Creating a learning environment that works for you

Your learning environment can play a surprisingly significant role in your success as a student. Cengage Education’s Bevan McPherson reveals all in this issue of InformED.

Learning environments
Taking some time to think about what kind of environment would be the best for you to study in is time well spent. Choosing a space to study is important because a good learning environment can be the difference between a productive and not-so-productive study session.

In order to create a learning environment that works for you, you will need to consider:

• the place in which you study; and

• the sounds around you when you study; and

• what time you study; and

• how to set up a safe study space.

Thinking about your space

So what is a good learning environment? Somewhere quiet with no distractions or somewhere with music playing and people constantly coming and going? While the answer may seem obvious, studying in complete silence in an empty room is not everyone’s ideal learning environment.

Some people find that when they study in a really quiet environment, any little sound from outside attracts their attention and distracts them from their study. If this sounds like you, having familiar music playing quietly in the background can help conceal unfamiliar noises and improve concentration.

Other people find that they have difficulty tuning out background music, and so a completely silent learning space works better for them.

Movement and colour may also be very distracting for some people. For example, if someone walks past while they are trying to study or if they are surrounded by bright colours, their eyes may be drawn away from their studies. These people need to create a learning environment that is free from visual distractions. Others find that an environment that is busy and full of movement, colour and sound stops them being distracted by isolated movement or noise, and they can quite happily tune out the background activity.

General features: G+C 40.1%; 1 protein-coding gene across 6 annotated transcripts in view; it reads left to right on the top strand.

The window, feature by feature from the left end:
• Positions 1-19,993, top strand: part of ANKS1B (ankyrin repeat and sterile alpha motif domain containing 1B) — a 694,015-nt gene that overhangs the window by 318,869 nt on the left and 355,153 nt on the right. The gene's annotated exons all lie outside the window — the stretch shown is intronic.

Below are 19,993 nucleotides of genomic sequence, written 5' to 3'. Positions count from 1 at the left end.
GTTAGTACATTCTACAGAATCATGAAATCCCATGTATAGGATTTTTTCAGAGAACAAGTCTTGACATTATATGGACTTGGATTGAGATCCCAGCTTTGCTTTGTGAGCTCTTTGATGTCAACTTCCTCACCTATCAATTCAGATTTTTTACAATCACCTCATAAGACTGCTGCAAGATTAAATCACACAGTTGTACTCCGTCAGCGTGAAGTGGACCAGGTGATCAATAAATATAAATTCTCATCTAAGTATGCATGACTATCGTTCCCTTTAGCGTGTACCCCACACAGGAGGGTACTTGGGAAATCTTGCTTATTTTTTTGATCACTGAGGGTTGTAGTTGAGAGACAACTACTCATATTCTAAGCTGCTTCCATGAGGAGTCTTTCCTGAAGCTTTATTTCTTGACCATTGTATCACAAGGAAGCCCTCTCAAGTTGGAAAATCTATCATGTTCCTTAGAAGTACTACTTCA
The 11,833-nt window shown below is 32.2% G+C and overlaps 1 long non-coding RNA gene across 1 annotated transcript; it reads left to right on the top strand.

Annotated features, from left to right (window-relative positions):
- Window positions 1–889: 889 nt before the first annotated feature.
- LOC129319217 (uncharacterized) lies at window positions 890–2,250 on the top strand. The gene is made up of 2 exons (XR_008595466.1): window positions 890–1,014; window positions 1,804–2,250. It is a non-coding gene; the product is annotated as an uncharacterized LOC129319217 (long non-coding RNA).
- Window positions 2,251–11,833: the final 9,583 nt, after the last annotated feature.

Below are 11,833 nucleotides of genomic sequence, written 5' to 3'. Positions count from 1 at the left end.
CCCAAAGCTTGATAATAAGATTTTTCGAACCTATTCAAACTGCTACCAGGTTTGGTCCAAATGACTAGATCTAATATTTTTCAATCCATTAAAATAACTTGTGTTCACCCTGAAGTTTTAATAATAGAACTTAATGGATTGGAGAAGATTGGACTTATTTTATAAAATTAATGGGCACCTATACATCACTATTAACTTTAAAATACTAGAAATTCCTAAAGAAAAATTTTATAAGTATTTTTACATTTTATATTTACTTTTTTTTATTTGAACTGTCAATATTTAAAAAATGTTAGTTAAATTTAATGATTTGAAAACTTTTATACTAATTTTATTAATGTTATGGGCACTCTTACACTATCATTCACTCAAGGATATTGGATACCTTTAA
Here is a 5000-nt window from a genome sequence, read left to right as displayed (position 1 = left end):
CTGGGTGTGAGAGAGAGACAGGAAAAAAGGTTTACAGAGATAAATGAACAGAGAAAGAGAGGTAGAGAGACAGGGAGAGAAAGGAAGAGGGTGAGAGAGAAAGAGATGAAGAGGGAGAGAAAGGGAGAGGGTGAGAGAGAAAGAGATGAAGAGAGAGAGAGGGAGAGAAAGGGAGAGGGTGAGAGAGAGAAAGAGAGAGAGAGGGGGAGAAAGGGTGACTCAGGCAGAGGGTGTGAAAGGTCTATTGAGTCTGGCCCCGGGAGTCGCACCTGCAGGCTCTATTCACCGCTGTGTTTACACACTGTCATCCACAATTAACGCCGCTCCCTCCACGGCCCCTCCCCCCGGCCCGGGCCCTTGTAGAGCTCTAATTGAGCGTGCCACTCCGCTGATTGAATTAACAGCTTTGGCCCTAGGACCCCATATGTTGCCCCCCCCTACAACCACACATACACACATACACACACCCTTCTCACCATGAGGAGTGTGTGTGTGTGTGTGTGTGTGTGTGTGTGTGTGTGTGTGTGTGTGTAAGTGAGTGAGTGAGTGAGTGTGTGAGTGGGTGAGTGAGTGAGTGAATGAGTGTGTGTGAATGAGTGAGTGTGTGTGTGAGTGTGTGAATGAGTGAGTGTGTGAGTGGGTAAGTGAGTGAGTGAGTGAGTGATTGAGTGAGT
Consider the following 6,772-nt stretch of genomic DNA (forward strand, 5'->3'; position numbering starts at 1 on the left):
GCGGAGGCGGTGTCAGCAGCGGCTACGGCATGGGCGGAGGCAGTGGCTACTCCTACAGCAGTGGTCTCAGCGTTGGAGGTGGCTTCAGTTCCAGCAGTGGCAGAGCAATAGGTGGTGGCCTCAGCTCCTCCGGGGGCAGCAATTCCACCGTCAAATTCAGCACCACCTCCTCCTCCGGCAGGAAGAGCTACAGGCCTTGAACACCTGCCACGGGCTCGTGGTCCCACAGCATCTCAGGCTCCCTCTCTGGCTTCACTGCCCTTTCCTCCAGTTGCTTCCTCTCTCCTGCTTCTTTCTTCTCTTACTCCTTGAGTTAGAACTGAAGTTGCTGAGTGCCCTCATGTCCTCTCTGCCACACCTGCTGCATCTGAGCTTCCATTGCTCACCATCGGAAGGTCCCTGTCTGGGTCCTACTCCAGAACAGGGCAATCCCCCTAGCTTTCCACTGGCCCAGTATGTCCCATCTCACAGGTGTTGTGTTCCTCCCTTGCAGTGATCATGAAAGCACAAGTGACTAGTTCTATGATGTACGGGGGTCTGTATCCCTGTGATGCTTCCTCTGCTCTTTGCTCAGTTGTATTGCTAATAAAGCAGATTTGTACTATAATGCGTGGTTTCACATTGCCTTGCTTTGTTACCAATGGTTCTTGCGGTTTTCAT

The important thing is that you feel comfortable and relaxed in your chosen learning environment so you can concentrate on your studies without being distracted.

More on learning environments

There are lots of good learning environment resources if you’d like to learn more. Here are a couple of internet links that may be helpful.

Creating a space you want to study in

Study spaces


Andrianes Pinantoan is InformED's editor and part of the marketing team behind Open Colleges. When not working, he can be found reading about two of his favourite subjects: education and psychology. You can find him on Google+ or @andreispsyched.

One Response

  1. Debra says:

    I am lucky to have a bit of down time where i work and manage to get a little bit study in during the day…. 30 or so minutes a couple of times a week…….better still when the boss goes out!!. I always divide my study into checkpoint sections with paper clips, it makes it look far more managable rather than tackling a weighty tome

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